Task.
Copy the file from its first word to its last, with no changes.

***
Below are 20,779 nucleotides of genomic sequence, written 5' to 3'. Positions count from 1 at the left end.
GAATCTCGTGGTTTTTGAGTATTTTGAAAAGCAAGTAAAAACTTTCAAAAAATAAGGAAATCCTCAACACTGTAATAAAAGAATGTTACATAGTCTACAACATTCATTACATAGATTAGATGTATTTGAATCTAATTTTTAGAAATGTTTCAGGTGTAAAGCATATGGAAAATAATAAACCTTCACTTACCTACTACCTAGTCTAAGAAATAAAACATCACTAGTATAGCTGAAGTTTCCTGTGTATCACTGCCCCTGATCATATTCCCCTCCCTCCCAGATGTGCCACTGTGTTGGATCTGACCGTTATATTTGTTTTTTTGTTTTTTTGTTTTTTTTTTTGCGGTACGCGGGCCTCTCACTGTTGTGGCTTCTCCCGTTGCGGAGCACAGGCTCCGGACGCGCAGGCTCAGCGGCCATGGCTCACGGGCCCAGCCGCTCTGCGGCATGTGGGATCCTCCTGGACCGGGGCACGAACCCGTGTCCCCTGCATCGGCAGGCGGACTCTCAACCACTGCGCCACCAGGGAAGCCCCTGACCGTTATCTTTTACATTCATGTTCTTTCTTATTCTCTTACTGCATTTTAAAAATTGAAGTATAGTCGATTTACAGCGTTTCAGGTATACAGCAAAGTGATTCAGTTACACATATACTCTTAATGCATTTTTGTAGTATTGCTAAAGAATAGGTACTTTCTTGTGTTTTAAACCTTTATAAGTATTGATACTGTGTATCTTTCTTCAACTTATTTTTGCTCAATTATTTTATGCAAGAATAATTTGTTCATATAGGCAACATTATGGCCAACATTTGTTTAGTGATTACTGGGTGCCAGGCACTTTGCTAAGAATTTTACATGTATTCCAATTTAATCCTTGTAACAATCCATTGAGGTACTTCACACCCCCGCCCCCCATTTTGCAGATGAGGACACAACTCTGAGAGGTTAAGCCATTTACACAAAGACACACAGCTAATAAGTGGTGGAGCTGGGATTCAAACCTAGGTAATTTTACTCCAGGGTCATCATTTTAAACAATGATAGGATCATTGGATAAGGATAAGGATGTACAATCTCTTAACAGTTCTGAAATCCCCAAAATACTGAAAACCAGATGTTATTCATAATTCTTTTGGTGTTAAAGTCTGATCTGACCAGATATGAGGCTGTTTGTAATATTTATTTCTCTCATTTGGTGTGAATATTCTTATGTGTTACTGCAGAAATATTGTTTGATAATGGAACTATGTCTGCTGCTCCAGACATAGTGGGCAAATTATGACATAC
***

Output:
Below are 20,779 nucleotides of genomic sequence, written 5' to 3'. Positions count from 1 at the left end.
GAATCTCGTGGTTTTTGAGTATTTTGAAAAGCAAGTAAAAACTTTCAAAAAATAAGGAAATCCTCAACACTGTAATAAAAGAATGTTACATAGTCTACAACATTCATTACATAGATTAGATGTATTTGAATCTAATTTTTAGAAATGTTTCAGGTGTAAAGCATATGGAAAATAATAAACCTTCACTTACCTACTACCTAGTCTAAGAAATAAAACATCACTAGTATAGCTGAAGTTTCCTGTGTATCACTGCCCCTGATCATATTCCCCTCCCTCCCAGATGTGCCACTGTGTTGGATCTGACCGTTATATTTGTTTTTTTGTTTTTTTGTTTTTTTTTTTGCGGTACGCGGGCCTCTCACTGTTGTGGCTTCTCCCGTTGCGGAGCACAGGCTCCGGACGCGCAGGCTCAGCGGCCATGGCTCACGGGCCCAGCCGCTCTGCGGCATGTGGGATCCTCCTGGACCGGGGCACGAACCCGTGTCCCCTGCATCGGCAGGCGGACTCTCAACCACTGCGCCACCAGGGAAGCCCCTGACCGTTATCTTTTACATTCATGTTCTTTCTTATTCTCTTACTGCATTTTAAAAATTGAAGTATAGTCGATTTACAGCGTTTCAGGTATACAGCAAAGTGATTCAGTTACACATATACTCTTAATGCATTTTTGTAGTATTGCTAAAGAATAGGTACTTTCTTGTGTTTTAAACCTTTATAAGTATTGATACTGTGTATCTTTCTTCAACTTATTTTTGCTCAATTATTTTATGCAAGAATAATTTGTTCATATAGGCAACATTATGGCCAACATTTGTTTAGTGATTACTGGGTGCCAGGCACTTTGCTAAGAATTTTACATGTATTCCAATTTAATCCTTGTAACAATCCATTGAGGTACTTCACACCCCCGCCCCCCATTTTGCAGATGAGGACACAACTCTGAGAGGTTAAGCCATTTACACAAAGACACACAGCTAATAAGTGGTGGAGCTGGGATTCAAACCTAGGTAATTTTACTCCAGGGTCATCATTTTAAACAATGATAGGATCATTGGATAAGGATAAGGATGTACAATCTCTTAACAGTTCTGAAATCCCCAAAATACTGAAAACCAGATGTTATTCATAATTCTTTTGGTGTTAAAGTCTGATCTGACCAGATATGAGGCTGTTTGTAATATTTATTTCTCTCATTTGGTGTGAATATTCTTATGTGTTACTGCAGAAATATTGTTTGATAATGGAACTATGTCTGCTGCTCCAGACATAGTGGGCAAATTATGACATAC